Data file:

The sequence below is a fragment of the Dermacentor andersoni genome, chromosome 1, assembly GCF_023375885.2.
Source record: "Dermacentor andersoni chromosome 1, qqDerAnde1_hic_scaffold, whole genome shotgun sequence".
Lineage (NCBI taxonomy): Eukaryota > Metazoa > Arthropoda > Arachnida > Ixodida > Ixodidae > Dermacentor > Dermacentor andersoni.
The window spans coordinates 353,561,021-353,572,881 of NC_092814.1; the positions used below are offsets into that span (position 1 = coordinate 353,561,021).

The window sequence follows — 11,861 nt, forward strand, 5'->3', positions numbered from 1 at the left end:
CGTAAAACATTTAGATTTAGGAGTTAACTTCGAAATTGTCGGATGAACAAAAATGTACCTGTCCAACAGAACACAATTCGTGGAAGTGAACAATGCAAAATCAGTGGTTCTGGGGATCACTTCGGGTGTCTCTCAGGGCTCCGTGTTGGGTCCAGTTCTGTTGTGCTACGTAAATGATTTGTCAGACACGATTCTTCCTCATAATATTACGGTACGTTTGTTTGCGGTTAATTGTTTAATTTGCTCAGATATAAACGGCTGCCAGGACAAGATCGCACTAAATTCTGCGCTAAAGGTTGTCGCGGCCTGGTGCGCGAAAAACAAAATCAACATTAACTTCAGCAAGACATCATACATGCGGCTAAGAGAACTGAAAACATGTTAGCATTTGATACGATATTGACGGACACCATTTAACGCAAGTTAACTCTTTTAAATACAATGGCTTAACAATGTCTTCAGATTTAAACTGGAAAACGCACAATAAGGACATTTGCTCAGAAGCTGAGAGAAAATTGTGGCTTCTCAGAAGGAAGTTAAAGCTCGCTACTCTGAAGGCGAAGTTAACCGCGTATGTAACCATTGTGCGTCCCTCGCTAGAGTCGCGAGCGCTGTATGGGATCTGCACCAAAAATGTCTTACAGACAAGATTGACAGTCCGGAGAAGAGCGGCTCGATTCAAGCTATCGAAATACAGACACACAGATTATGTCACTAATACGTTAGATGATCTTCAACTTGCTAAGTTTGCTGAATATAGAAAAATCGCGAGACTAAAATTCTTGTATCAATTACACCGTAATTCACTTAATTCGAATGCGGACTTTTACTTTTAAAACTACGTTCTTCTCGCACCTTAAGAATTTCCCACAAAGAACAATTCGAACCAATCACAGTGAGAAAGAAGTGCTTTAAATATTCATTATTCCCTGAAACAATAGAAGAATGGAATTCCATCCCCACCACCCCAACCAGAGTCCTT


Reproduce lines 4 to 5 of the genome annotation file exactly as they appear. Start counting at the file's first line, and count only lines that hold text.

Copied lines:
The window spans coordinates 353,561,021-353,572,881 of NC_092814.1; the positions used below are offsets into that span (position 1 = coordinate 353,561,021).

The window sequence follows — 11,861 nt, forward strand, 5'->3', positions numbered from 1 at the left end: